Golfers Use Viagra to Hit Longer Drives

International Report Has Found Senior Golfers Abusing Drug

International golf’s antidoping watchdog laid out mountainous evidence that for months senior golfers have been taking Sildenafil, otherwise known as Viagra, on the PGA Champions Tour. The findings intensified pressure on the PGA to reassess their drug testing standards and penalize golfers who take performance enhancing drugs.

The evidence, published by the Golf Anti-Doping Agency, found that over a dozen golfers started taking Viagra once they learned they could achieve longer distances on their drives. The drug acts as a stimulant or as a “pick me up” when performance is flagging.

How It Works

Viagra greatly increases blood flow to all the major parts of the body. Blood vessels dilate like when the body is under stress or exercising. For senior golfers, taking Viagra retrains blood vessels to respond like a healthy 25-year-old PGA Tour champ.

The Next Step for the PGA

The World Anti-Doping Agency suggests that the full extent of the craze might not be known.

“It is impossible to know just how deep this problem goes,” a representative for the agency said. “Viagra isn’t an illegal drug, but it definitely has negative side effects. Players’ shots can deteriorate after 4 hours. That’s when they should seek medical attention.”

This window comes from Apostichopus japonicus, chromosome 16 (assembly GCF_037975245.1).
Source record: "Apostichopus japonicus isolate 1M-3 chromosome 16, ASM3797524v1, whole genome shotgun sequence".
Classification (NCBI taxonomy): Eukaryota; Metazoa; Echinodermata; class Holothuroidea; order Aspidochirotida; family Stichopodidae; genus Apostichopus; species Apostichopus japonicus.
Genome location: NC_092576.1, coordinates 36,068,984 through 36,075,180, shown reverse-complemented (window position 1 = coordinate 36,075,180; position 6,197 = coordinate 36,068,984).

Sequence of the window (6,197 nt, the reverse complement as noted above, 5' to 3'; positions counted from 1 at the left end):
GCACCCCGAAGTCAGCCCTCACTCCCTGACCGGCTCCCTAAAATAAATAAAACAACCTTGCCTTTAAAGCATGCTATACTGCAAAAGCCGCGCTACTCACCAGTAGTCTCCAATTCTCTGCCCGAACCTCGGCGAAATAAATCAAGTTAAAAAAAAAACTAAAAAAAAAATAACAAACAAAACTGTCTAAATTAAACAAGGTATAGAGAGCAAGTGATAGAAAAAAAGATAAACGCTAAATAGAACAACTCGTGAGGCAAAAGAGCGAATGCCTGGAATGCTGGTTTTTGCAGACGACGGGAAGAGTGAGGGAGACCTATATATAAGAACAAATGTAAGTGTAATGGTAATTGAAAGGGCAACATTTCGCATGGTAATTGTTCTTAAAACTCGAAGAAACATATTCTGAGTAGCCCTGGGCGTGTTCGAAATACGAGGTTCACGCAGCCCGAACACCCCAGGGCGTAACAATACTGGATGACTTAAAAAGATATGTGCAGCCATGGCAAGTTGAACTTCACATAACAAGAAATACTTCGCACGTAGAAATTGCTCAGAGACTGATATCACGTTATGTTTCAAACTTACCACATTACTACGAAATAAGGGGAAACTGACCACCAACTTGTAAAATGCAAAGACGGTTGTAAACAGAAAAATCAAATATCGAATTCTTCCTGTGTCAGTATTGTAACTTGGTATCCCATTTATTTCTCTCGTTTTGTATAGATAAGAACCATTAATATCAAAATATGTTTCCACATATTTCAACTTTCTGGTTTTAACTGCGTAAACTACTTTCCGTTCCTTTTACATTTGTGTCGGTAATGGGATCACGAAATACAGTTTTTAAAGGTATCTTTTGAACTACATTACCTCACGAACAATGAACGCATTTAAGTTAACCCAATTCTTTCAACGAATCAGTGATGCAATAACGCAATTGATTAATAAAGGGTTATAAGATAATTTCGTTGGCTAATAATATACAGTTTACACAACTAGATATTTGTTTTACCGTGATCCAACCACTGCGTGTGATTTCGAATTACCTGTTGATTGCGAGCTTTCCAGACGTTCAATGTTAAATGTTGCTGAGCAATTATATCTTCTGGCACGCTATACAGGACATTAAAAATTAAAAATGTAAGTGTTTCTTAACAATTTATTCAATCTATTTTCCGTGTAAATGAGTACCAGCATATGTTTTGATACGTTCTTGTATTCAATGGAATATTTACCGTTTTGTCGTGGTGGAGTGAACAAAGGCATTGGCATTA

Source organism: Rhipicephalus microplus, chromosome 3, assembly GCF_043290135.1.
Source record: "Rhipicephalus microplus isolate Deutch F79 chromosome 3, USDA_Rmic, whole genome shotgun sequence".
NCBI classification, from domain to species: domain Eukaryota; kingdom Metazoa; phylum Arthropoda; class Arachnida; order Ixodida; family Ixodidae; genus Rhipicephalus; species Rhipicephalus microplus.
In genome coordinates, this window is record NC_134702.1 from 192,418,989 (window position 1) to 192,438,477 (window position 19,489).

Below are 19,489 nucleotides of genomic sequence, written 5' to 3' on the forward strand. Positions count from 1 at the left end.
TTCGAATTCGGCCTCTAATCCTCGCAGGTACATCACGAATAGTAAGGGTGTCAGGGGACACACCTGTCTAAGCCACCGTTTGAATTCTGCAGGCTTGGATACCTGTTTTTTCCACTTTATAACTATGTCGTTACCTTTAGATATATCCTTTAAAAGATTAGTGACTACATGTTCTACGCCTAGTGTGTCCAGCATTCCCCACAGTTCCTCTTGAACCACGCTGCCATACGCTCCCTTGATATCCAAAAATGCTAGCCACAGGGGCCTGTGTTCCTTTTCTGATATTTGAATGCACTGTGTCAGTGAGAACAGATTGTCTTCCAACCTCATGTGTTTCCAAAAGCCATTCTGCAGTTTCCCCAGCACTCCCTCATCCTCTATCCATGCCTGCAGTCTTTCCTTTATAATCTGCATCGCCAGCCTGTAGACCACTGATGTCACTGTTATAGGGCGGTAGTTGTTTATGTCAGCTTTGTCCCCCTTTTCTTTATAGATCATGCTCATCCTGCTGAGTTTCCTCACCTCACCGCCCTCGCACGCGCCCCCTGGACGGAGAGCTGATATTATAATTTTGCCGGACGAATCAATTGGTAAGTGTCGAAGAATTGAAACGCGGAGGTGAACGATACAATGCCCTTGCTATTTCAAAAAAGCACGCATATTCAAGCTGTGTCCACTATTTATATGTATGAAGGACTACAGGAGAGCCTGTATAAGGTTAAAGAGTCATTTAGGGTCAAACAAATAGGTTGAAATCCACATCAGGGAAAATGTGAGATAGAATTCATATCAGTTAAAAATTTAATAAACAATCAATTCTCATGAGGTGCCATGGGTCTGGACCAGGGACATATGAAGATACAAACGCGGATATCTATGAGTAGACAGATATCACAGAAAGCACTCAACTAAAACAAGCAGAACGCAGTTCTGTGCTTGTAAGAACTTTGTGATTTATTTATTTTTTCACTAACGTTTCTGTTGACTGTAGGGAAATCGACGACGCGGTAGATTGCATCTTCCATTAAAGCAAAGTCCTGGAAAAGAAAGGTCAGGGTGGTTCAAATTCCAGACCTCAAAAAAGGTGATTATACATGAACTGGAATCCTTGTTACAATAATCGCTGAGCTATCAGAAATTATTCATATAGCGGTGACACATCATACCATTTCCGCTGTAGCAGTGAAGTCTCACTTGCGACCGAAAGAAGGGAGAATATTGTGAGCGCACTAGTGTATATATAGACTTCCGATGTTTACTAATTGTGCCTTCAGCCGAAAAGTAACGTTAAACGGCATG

But not everyone believes Viagra should be banned from the sport. One golfer, who chose to remain anonymous for this article, stated, “How do we know these golfers didn’t already have a prescription for Viagra? They may use it for their cardiovascular health.”

The names of the implicated athletes were not released to the public, but their identities have been privately shared with relevant PGA officials.

All urine samples retained from the PGA Champions Tour is being re-examined, along with those from the previous year.

The PGA has appointed a commission in response to formulate a position on the Viagra issue. Many prominent golfers have come forward in cooperation, preaching “zero tolerance.”

There will be pressure on sports officials to rule which PGA Champions Tour professionals can compete next year after the urine testing is done.

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